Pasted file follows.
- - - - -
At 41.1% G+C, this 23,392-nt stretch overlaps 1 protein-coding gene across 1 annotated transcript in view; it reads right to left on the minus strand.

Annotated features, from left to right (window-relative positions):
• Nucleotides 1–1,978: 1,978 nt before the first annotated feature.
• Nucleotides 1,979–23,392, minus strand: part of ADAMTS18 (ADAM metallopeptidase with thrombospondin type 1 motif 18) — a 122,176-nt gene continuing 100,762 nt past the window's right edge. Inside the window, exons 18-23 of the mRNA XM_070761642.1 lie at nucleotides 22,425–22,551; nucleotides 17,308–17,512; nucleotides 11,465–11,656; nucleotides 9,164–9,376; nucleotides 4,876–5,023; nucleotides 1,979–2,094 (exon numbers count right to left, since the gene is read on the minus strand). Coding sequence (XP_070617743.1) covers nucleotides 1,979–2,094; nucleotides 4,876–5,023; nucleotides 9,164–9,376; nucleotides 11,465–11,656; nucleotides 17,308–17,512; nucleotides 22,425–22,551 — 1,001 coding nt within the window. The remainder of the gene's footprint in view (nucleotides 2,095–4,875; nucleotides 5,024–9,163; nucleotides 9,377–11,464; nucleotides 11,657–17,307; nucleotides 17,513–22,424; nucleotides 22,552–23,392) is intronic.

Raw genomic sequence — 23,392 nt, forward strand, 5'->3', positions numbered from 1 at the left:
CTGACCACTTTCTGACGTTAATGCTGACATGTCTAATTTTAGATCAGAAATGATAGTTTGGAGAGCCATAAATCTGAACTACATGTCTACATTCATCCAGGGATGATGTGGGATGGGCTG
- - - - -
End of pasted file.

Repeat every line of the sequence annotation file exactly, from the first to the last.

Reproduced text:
At 41.1% G+C, this 23,392-nt stretch overlaps 1 protein-coding gene across 1 annotated transcript in view; it reads right to left on the minus strand.

Annotated features, from left to right (window-relative positions):
• Nucleotides 1–1,978: 1,978 nt before the first annotated feature.
• Nucleotides 1,979–23,392, minus strand: part of ADAMTS18 (ADAM metallopeptidase with thrombospondin type 1 motif 18) — a 122,176-nt gene continuing 100,762 nt past the window's right edge. Inside the window, exons 18-23 of the mRNA XM_070761642.1 lie at nucleotides 22,425–22,551; nucleotides 17,308–17,512; nucleotides 11,465–11,656; nucleotides 9,164–9,376; nucleotides 4,876–5,023; nucleotides 1,979–2,094 (exon numbers count right to left, since the gene is read on the minus strand). Coding sequence (XP_070617743.1) covers nucleotides 1,979–2,094; nucleotides 4,876–5,023; nucleotides 9,164–9,376; nucleotides 11,465–11,656; nucleotides 17,308–17,512; nucleotides 22,425–22,551 — 1,001 coding nt within the window. The remainder of the gene's footprint in view (nucleotides 2,095–4,875; nucleotides 5,024–9,163; nucleotides 9,377–11,464; nucleotides 11,657–17,307; nucleotides 17,513–22,424; nucleotides 22,552–23,392) is intronic.

Raw genomic sequence — 23,392 nt, forward strand, 5'->3', positions numbered from 1 at the left:
CTGACCACTTTCTGACGTTAATGCTGACATGTCTAATTTTAGATCAGAAATGATAGTTTGGAGAGCCATAAATCTGAACTACATGTCTACATTCATCCAGGGATGATGTGGGATGGGCTG